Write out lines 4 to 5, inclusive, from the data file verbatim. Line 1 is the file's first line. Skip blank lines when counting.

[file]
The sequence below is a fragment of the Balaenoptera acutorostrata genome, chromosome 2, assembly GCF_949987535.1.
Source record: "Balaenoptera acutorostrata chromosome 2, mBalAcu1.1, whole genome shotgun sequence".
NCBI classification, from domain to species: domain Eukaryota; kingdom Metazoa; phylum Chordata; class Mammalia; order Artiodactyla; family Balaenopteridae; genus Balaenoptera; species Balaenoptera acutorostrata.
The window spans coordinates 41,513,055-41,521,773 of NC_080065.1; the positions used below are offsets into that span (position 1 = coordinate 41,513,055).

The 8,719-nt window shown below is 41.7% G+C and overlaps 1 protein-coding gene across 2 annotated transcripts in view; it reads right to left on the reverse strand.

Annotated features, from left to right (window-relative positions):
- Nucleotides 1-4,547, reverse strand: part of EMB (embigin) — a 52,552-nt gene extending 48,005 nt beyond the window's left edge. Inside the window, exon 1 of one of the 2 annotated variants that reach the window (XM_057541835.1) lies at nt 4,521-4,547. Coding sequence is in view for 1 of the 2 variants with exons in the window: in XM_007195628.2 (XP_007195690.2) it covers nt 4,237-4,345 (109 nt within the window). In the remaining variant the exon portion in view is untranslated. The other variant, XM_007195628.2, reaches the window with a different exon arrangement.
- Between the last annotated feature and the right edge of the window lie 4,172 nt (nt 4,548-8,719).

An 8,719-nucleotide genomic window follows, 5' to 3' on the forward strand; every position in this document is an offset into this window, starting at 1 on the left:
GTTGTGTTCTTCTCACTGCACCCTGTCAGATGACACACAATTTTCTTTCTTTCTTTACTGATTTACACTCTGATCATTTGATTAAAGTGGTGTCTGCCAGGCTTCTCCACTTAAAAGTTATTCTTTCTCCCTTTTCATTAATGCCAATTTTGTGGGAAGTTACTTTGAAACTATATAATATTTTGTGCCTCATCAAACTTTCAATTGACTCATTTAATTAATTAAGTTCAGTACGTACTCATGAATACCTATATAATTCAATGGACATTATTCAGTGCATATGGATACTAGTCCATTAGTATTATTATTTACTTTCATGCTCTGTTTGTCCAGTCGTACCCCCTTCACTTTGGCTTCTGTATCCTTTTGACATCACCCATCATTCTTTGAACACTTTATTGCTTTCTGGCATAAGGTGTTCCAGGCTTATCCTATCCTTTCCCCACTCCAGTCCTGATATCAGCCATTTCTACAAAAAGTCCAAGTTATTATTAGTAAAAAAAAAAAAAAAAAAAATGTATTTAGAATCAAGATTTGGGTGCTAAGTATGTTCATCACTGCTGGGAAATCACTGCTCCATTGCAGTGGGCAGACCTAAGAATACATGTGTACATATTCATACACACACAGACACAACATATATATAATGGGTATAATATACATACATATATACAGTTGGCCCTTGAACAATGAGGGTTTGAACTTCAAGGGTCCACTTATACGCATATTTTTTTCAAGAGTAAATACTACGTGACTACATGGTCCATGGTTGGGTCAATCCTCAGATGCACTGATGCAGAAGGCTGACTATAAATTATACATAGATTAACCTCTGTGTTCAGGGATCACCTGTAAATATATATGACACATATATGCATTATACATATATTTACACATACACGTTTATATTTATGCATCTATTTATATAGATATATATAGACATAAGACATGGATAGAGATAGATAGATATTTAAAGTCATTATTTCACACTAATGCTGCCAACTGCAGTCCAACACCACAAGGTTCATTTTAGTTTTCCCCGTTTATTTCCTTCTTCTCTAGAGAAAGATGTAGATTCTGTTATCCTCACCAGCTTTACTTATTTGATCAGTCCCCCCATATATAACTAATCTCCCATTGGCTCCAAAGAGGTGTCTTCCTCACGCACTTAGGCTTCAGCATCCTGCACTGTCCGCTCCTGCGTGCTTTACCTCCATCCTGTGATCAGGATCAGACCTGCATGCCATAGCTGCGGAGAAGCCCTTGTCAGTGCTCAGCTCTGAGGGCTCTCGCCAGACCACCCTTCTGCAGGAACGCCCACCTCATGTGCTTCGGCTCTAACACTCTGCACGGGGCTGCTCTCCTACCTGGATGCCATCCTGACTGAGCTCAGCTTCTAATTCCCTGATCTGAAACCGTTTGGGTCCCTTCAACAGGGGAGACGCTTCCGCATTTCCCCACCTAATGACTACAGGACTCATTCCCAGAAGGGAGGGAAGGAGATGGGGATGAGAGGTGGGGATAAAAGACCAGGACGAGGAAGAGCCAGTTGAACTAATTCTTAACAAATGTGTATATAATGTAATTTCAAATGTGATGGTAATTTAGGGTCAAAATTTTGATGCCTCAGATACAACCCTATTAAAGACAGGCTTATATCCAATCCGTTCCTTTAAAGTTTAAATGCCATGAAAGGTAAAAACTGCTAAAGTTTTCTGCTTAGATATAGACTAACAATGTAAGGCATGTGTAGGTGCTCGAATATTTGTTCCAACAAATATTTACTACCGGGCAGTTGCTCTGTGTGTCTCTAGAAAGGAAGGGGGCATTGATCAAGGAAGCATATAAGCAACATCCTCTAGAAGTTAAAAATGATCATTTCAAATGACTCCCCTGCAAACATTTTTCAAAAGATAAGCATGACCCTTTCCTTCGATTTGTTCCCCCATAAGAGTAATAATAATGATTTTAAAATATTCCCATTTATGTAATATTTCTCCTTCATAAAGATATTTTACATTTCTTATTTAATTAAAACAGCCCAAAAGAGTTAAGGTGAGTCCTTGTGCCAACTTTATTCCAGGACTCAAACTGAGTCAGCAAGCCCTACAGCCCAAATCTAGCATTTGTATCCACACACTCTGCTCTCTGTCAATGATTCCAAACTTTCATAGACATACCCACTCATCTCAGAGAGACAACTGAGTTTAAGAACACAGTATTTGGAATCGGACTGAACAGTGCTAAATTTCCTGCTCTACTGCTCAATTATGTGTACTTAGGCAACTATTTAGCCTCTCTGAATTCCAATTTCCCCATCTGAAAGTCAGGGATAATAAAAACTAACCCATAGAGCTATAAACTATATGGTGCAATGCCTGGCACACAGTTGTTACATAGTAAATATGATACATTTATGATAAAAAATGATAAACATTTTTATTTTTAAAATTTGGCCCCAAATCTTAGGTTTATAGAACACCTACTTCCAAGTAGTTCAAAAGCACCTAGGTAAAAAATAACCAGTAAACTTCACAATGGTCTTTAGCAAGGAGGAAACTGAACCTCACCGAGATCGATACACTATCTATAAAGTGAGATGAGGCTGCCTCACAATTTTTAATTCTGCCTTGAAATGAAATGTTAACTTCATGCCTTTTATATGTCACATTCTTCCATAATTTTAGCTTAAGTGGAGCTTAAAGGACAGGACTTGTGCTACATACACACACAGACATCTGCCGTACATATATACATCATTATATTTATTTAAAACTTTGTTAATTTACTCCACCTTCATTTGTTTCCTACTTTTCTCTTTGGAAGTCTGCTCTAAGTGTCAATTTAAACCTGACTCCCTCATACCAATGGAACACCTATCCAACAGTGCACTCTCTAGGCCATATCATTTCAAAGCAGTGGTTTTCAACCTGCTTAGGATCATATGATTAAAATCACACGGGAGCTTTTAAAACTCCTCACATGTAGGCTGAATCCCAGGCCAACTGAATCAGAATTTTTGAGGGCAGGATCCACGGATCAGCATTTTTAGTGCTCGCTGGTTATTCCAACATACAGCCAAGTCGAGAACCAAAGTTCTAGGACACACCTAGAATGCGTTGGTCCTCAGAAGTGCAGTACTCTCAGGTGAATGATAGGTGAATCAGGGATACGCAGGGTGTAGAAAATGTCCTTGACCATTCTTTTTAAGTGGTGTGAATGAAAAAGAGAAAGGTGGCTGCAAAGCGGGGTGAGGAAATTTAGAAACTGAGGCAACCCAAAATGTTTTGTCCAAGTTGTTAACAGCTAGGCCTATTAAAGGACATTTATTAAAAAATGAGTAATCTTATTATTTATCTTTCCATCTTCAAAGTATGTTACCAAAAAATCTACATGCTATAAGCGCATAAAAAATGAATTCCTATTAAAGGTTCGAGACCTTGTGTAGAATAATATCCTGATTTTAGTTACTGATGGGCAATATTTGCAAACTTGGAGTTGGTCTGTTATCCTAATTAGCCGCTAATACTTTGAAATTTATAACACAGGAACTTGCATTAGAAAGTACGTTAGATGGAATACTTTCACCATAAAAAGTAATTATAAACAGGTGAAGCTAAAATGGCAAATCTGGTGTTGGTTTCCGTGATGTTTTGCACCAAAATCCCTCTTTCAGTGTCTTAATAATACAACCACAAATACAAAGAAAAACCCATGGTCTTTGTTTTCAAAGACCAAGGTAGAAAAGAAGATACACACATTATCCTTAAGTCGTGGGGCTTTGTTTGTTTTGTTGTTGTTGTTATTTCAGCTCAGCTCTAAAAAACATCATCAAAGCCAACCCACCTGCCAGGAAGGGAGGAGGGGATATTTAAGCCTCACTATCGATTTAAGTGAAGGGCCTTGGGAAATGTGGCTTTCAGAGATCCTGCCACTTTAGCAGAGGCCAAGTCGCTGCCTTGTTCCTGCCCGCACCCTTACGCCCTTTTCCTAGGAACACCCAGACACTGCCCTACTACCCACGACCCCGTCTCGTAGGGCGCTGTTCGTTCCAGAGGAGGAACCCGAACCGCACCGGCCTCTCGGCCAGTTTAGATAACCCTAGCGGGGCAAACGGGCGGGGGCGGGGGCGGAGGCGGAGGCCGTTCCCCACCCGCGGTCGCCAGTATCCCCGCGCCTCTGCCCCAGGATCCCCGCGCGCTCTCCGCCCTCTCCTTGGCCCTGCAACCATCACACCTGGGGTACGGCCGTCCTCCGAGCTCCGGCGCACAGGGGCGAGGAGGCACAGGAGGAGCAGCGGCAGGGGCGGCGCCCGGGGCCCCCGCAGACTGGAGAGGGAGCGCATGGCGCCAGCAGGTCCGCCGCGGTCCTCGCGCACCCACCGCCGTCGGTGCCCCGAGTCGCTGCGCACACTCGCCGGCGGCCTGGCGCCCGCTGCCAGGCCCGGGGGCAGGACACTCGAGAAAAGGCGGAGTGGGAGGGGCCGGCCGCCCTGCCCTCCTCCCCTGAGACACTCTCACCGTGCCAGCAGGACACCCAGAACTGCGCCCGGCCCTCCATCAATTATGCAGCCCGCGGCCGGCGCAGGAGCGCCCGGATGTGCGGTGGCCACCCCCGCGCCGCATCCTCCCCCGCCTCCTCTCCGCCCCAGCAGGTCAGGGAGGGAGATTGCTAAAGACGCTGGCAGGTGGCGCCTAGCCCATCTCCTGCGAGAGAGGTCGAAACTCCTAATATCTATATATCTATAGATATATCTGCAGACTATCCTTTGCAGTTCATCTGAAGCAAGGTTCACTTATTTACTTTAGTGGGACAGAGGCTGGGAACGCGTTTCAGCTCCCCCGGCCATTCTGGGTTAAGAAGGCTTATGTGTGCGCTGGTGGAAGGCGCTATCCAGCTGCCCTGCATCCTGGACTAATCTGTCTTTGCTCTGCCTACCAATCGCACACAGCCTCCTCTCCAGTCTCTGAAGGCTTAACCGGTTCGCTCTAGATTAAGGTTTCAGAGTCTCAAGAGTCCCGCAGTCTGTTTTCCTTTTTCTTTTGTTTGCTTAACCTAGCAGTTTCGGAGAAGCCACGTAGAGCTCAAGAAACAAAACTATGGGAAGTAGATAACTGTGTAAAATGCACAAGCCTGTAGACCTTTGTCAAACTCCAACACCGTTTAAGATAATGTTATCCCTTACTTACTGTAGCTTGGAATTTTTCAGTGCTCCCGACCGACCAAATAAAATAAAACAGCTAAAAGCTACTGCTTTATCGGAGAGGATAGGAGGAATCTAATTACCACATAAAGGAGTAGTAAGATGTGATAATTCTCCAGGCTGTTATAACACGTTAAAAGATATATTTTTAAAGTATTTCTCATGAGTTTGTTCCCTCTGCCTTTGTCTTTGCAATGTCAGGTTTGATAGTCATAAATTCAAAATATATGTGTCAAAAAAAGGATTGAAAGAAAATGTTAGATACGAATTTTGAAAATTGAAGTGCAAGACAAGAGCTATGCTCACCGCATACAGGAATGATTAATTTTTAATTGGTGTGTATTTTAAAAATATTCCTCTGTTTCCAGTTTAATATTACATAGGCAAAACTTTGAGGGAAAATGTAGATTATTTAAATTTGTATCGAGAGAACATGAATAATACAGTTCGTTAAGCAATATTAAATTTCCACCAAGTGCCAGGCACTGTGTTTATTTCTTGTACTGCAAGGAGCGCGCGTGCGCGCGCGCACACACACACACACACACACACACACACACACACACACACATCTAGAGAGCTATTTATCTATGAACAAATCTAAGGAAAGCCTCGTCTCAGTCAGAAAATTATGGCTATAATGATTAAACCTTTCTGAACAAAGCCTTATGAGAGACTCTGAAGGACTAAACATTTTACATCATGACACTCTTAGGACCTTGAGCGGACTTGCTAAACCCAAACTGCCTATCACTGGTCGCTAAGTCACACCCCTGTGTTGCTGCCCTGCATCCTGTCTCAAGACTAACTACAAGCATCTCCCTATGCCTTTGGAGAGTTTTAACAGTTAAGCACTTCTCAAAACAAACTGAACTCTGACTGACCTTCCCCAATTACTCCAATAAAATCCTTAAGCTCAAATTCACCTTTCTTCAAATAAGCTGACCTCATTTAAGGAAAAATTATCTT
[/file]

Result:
The window spans coordinates 41,513,055-41,521,773 of NC_080065.1; the positions used below are offsets into that span (position 1 = coordinate 41,513,055).

The 8,719-nt window shown below is 41.7% G+C and overlaps 1 protein-coding gene across 2 annotated transcripts in view; it reads right to left on the reverse strand.